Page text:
09.02.14: For the Love of a Storm

The arena is FINALLY in a usable condition, Holly harrowed it which helped a lot. The far end was still a bit soupy, but definitely in suitable condition. I decided that it would be a good idea to give Storm an opportunity to burn off some energy before we headed into 'scary territory' again so that hopefully he would have less energy to react to things.

We headed to the pasture to get him, and his head was buried in the hay feeder (which is distinctively low for having had fresh bales delivered on Tuesday), when he finally noticed me, he turned and paused to drive off the two mares near him before ambling over. I haltered him and we strolled out and headed down to the arena.

I started along the way with the walking backwards exercise on our way down to the arena, which was fairly focused. Jim met us at the arena with an extra carrot stick and the 22' line in the event that we wanted it. We came into the arena and I took the lead off of Storm while Jim latched the gate (not that it would have held in the event that Storm really challenged it, it was more for the mental security than anything...). Jim took up the position at the gate end of the arena to guard the corners to prevent Storm from challenging the fence or gate. Thankfully, all of the jumps and standards were piled in the corners in the other end of the arena out of the way.

I walked towards the other end, and began to ask Storm to move off away from me. As I increased the pressure, he pushed back with a few half hearted bucks and kicks, but took off at a pretty canter around the arena. He got himself a bit worried, though nothing near his anxiety the first time we did this during Kirsten's lessons several months ago. He careened around the arena sweeping through the middle performing the most beautiful smooth as butter lead changes. I had to actually watch his legs to see the switch in his stride. As he would come down the long side of the arena he would sometimes switch several times in a row as he tried to decide what direction he was going to take. When he began his running, he had one ear locked onto me throughout his wild thundering. I'm not even sure that thundering is really appropriate. Despite his close to 1600 lbs, his canter is remarkably soft. One would think that his size would make him heavy sounding at faster speeds, but surprisingly he isn't.

Marta came down with her horse, which distracted him. I had to work harder to drive him away from the other horse to draw him back to me. So long as he was anxious or unfocused on me, then he would be asked to run. As soon as he began to calm, and look to me for direction, then he was allowed to stop running.

Slowly, he began to look more to me rather than continuing to run. Heaving his bulk around at that speed isn't something that he is used to. He finally stopped and faced me with both ears forward and eyes locked on. I turned away, took a few steps and waited. I knew somehow that he wasn't going to walk to me yet, so as soon as his attention shifted elsewhere, I moved to the side to cause him to look in my direction again. This went on for a time, him looking at me, then away, and I would shuttle in the opposite direction of his gaze to draw him back again.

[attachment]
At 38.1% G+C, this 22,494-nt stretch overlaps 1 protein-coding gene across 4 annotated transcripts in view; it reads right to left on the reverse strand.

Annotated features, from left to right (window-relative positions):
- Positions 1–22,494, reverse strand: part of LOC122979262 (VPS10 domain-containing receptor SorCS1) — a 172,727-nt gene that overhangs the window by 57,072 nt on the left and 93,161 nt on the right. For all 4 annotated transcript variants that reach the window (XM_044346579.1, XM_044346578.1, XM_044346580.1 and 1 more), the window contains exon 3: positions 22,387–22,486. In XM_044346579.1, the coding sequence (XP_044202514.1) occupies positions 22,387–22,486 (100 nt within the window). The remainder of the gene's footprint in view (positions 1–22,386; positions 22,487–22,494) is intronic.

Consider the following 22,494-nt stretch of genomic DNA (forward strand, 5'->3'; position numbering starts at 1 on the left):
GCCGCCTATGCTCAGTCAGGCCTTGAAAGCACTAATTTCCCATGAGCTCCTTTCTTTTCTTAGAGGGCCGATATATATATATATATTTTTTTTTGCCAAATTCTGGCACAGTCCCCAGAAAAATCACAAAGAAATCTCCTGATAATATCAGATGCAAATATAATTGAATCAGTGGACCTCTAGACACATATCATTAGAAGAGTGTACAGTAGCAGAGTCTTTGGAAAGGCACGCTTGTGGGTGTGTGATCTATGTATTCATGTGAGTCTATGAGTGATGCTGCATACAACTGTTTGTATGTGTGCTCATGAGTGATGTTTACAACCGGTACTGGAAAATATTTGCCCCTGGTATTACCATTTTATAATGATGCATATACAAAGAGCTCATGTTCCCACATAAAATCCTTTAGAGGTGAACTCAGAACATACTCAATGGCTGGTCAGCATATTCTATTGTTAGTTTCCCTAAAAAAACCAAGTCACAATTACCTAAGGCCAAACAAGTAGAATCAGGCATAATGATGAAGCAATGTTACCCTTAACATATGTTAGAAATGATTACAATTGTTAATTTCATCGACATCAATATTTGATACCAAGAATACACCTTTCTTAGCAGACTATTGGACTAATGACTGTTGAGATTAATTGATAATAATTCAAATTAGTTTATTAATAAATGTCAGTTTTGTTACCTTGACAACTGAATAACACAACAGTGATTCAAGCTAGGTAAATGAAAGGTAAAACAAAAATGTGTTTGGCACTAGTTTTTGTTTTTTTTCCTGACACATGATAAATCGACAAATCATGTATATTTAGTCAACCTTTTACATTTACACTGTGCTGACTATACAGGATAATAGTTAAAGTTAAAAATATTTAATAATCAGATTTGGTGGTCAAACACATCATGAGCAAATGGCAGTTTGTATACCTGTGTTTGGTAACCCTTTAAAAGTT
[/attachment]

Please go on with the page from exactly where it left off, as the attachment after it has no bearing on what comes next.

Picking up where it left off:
I finally had moved so far around to his side that he was forced to take a step to maintain his focus on me. He stepped sideways, and from that point I turned and walked away, hearing his feet shuffling in the damp sand behind me and his breath rushing from his run. We twisted and wound our way around the arena his gentle steps plodding after my boots in the soft sand, his rushing breath a constant sound at my elbow. We continued our dance as his breathing very slowly began to subside.

I put the lead back on, and asked him for some more focus work walking backwards, and then transitioned into driving him from zone 3. He had some speed issues, either being ahead of me (more often) or behind me (which resulted from the correction of being ahead). He settled down after a bit and managed to get the walk more balanced to the pace that I was setting.

We finally headed out of the arena, with me resuming the walking backwards exercise for more support as we made our way up towards the field and the trailer. We had opened it up and thrown a few carrots in so it was waiting when we got up there. I guided Storm into the field moving smoothly backwards. His anxiety did rise as we headed around towards the back of the trailer, so I simply went around the other way and turned back into the field to do more circles and loops while walking backwards to build his confidence. As I was working, I heard the sound of hooves, and looked up towards the lane to see Tucker thundering towards the parking lot sans rider. As he hit the asphalt he attempted to slow down, which worked in the front because he was wearing trail boots, but his hind feet had no purchase on the smooth pavement and he skidded as he attempted to slow down. Storm was startled by the strange noise and I immediately had to refocus on regaining his attention and relaxation. I hollered to Jim and he headed off in a hurry to catch Tucker, and shouted to Anne's daughter to head out and find out where she was. Jim threw Tucker into his stall about the same time that Marta came up the hill with her horse, concerned about the commotion. They both headed off down the lane to check on Anne. I decided that I'd better head back in that direction just in case something was wrong, and to support Storm to help him calm down faster in an area that he is more confident in.